David Banner is no longer a rapper, he's a voice box and from here on out, should be referred to as such.
In the decade since since breaking through with the bawdy "Like A Pimp," the Mississippi native has transformed into much more than just a producer-rapper. These days, instead of cooking up rollicking production and rhymes through speakers, he's spitting enlightenment and betterment to students and ambitious upstarts via his God Box lecture series. In addition, there's also his daily responsibilities, such as his media company A Banner Vision, which has produced jingles for Gatorade, Marvel, Mercedes Benz, and Disney to name a few. Simply put, it's deeper than rap for Banner.
But when rap is on his brain, Banner approaches the art form with a newfound, or better yet renewed purpose. No longer does he feel tied by the restraints that typically chokes out the content of today's music. Feeling liberated and free, Banner isn't afraid to go off. This much is evidenced on his recent string of records, including the most talked about "Black Fist." Last week, Banner complimented his truthful single with, what he has no problem referring to as, "controversial" music video. In breaking down the message behind the visual, which shows the police officer being forced to look at shocking images of African Americans being "hung," in an attempt to showcase a juxtaposition.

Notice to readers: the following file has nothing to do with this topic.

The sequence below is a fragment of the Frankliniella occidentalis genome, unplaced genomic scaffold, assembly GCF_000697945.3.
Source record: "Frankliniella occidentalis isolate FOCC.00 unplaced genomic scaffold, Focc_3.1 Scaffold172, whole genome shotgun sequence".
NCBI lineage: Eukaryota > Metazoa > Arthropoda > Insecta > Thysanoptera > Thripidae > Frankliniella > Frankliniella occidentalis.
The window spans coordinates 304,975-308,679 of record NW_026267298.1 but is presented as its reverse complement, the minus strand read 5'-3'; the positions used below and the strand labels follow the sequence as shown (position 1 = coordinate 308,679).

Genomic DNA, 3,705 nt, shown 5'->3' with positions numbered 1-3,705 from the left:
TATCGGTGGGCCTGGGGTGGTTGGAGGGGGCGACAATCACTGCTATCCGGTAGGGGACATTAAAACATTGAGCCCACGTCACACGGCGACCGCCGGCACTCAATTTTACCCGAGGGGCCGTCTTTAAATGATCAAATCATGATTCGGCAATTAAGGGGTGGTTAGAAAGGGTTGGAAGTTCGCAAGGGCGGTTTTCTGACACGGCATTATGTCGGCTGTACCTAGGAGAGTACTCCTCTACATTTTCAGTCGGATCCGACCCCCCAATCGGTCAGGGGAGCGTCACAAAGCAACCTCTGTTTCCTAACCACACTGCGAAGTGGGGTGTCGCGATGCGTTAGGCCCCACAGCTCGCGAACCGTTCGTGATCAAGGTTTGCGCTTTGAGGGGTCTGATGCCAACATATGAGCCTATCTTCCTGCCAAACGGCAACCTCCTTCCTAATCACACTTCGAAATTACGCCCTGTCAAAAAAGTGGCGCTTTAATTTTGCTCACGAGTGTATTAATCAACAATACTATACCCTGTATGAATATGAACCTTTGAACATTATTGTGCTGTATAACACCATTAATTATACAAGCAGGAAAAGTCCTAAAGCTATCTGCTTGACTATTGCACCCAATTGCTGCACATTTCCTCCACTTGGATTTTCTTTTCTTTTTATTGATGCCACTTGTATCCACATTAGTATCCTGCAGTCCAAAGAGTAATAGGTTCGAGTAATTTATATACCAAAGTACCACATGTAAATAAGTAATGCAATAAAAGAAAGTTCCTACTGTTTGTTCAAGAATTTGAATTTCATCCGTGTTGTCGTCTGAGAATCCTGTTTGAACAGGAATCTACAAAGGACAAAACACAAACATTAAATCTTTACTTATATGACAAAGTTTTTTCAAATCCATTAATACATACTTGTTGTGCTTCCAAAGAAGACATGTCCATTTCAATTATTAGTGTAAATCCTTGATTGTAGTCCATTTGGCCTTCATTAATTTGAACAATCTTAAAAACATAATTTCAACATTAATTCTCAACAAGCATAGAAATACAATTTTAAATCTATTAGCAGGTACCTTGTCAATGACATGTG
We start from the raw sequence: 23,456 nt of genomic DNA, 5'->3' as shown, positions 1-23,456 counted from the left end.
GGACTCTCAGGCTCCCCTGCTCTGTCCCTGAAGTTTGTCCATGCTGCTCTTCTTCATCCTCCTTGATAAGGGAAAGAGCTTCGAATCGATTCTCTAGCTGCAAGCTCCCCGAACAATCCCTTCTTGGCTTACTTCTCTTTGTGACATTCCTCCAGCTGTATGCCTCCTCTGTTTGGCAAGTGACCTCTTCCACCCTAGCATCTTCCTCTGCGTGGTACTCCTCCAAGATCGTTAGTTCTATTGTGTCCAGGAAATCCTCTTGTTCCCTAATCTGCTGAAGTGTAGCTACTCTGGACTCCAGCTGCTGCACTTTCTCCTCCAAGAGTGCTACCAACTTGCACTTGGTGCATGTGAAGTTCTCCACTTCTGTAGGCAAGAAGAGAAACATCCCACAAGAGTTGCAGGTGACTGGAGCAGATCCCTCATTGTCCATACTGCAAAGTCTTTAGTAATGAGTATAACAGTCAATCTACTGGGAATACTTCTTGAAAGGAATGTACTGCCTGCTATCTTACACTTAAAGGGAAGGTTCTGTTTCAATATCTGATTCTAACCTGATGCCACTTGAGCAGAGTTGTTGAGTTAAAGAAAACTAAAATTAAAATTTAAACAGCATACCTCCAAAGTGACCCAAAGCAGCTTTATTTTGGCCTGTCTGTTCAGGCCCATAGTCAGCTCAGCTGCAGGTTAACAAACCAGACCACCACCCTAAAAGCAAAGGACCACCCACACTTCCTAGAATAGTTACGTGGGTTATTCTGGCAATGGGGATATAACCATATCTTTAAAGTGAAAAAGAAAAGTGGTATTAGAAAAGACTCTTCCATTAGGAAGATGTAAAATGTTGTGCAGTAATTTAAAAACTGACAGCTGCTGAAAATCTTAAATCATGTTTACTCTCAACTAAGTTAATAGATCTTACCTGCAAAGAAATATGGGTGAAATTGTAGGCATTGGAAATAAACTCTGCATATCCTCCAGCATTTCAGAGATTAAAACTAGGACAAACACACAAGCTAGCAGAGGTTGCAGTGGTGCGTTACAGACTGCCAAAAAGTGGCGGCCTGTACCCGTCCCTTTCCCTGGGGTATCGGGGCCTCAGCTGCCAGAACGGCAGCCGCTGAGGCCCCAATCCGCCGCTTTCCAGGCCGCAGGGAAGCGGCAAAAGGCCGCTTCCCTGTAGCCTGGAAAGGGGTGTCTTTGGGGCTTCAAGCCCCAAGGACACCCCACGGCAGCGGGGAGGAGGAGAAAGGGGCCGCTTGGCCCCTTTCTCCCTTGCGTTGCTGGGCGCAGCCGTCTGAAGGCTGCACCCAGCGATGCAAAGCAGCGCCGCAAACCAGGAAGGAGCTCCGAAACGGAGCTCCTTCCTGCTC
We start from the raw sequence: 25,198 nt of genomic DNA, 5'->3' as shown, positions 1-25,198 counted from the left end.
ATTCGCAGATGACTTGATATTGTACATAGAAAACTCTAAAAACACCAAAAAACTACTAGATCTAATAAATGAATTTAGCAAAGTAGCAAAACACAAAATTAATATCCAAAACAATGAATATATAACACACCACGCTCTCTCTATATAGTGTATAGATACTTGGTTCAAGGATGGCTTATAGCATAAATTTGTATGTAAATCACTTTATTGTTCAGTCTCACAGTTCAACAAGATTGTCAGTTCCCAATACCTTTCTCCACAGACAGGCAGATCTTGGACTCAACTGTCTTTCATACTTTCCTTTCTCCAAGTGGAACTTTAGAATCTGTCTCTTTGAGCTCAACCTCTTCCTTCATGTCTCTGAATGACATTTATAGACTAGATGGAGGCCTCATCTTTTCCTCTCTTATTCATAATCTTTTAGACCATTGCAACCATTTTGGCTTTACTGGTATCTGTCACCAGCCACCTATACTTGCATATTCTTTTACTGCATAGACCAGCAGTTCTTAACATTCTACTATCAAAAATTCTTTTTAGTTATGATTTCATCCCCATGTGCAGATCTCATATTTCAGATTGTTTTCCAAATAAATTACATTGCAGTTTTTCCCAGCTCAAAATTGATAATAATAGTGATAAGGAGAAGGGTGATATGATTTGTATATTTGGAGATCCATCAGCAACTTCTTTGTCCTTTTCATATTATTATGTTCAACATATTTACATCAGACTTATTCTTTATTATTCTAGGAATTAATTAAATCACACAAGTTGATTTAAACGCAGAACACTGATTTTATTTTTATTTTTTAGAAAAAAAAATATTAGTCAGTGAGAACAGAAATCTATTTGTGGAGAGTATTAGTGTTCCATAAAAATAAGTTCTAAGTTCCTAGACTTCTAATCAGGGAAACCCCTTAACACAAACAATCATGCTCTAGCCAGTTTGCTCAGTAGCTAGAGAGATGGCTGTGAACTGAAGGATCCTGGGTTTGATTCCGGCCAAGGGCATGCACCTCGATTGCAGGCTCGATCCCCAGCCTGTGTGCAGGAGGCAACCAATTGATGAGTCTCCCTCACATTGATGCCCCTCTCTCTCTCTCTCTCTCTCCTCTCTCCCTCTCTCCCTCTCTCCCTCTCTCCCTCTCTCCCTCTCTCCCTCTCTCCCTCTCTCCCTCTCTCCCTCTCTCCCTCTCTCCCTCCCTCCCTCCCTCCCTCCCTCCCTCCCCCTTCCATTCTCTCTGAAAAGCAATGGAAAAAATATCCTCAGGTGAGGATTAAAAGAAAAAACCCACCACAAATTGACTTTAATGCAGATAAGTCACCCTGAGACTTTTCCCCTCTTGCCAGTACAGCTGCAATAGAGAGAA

"I've actually been doing a lot of research, and they won’t ever tell you this, but being a cop — there’s statistics out that show being a cop now is maybe the 15th most dangerous job now [in America]," he explained. "The most dangerous job is being a roofer. Cops are not in danger anymore, and I think it was 75 percent or 80 percent of the people who are killing cops are white people. Actually, in the article [I read], they said the most dangerous person to a cop is a farmer. But if one black person does anything to a cop, you hear it all over the news."
Despite the brutal images, Banner says the video isn't meant to spark a flame, but a cognition on the societal happenings. "They want to make you feel like you’re in this state of anarchy so that they can still get their guns and their grants. But the crazy thing is now that you know that other white people are the biggest threats to cops, then why aren’t they killing young white kids the same way they’re killing young black kids. They don’t make those types of mistakes."
Banner's "Black Fist" is expected to appear on his upcoming album, The God Box. No word on when it'll arrive, but the movement behind the LP is starting to spread. Stay tuned.